There are some absolutely exquisite iced sugar cookies out there, and I don’t even pretend that I can compete in that category. My cookie decorating skills tap out at spreading some frosting. I typically just spread icing on my sugar cookies using a popsicle stick (since I’m an adult now, I really should invest in a proper icing spatula). You could most definitely pipe this frosting on if that’s your (piping) bag, but I’ll stick to my lazy girl popsicle stick method for now, thank you very much.

I normally make my frosting thick enough that it will stay on top of the cookie, but still thin enough that it will self-settle and dry with a smooth, bump-free top. It’s really the fool-proof way to frost cookies. If you’re decorating with kids (or, ahem, inebriated adults—it makes a fun holiday party activity), squeeze bottles are the way to go!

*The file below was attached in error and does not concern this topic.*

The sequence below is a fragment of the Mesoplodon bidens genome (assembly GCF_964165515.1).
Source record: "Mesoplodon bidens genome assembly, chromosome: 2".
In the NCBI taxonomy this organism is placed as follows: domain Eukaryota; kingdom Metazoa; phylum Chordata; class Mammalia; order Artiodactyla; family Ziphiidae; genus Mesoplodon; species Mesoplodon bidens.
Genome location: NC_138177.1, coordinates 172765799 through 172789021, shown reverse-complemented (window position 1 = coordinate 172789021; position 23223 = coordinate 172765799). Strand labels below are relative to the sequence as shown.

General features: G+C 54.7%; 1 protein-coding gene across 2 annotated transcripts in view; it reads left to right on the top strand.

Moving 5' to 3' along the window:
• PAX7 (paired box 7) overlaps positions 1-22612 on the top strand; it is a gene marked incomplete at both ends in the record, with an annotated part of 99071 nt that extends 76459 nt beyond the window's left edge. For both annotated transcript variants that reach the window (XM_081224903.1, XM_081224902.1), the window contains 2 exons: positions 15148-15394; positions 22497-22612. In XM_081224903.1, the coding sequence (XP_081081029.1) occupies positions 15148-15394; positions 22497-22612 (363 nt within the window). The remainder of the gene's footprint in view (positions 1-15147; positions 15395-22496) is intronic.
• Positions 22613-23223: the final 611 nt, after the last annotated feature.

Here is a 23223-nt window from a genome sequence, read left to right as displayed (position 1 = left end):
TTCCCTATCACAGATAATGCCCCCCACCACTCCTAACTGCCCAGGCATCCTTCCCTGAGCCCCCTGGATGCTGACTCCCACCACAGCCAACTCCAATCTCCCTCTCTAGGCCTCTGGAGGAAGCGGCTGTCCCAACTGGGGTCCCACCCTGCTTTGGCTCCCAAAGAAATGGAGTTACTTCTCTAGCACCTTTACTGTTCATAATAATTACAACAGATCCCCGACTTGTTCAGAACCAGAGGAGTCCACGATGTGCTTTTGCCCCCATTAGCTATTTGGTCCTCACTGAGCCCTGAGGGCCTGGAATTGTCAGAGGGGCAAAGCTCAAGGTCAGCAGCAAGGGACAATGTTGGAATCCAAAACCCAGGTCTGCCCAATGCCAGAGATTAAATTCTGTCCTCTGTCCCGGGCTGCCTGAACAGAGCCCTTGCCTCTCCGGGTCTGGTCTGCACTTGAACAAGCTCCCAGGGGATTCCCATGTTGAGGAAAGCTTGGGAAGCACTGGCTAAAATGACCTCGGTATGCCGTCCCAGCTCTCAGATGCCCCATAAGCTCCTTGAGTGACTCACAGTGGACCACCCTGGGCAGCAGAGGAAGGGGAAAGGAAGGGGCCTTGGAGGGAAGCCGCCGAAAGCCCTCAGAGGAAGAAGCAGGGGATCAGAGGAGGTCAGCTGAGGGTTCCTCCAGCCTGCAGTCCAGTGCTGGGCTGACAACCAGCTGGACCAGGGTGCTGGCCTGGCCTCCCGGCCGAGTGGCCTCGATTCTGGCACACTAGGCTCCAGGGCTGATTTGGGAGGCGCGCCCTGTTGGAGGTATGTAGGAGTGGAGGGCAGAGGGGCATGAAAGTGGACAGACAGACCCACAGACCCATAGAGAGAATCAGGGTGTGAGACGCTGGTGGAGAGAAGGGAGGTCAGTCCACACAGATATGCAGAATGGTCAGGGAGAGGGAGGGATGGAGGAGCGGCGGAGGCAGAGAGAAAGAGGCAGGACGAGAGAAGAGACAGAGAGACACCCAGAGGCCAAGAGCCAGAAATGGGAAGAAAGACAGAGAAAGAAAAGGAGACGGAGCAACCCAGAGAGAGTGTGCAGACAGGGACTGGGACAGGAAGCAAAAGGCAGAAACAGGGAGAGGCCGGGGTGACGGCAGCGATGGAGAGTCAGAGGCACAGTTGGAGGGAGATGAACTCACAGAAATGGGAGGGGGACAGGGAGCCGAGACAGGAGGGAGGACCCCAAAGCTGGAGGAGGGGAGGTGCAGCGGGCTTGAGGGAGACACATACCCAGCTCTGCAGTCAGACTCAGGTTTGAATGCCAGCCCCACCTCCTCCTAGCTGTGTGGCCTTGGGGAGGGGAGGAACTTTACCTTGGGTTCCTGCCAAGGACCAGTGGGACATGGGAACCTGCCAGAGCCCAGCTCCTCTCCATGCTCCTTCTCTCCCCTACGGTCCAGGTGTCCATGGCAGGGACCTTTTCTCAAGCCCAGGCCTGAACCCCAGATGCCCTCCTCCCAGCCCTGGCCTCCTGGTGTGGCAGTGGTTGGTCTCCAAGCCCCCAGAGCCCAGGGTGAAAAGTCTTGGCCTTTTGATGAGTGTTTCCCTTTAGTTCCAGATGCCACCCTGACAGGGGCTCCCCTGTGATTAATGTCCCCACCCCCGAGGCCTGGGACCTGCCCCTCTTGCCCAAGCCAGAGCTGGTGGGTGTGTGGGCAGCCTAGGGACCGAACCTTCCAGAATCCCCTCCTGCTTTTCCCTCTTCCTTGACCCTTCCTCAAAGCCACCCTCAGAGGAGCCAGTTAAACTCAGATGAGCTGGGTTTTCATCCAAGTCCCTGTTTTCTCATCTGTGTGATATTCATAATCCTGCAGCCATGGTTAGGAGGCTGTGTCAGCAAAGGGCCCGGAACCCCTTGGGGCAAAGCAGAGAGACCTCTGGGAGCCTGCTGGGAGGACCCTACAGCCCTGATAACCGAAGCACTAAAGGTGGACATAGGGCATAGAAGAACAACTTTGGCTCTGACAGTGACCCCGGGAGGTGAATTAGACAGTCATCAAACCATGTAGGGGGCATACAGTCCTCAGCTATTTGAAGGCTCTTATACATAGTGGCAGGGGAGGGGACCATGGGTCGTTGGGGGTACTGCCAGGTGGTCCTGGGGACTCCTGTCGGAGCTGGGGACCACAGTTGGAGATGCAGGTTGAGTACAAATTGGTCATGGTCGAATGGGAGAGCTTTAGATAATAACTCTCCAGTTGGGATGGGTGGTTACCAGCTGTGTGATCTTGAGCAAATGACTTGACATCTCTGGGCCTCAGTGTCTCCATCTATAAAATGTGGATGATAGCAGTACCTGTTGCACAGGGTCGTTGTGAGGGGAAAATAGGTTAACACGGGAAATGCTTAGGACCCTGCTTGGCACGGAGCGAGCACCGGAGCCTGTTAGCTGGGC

You can also dip your sugar cookies in the icing. Just make the icing thin enough to be dippable, then grab a cookie and barely dip the top in a bowl of the icing. Make sure to do this over parchment paper or wax paper—it gets messy!

A tree-shaped cookie spread with green sugar cookie icing sits next to a bowl of frosting.

Can I make sugar cookie icing without corn syrup?

You can make this same sugar cookie icing with honey, but it does not dry to the same soft-but-stackable texture—it stays pretty soft. I keep a bottle of corn syrup in my pantry for this recipe, and this recipe alone!

How do you store iced sugar cookies?

Once the frosting has hardened, I stack them between layers of parchment paper in a glass food storage, airtight container and leave them on the counter for up to a week.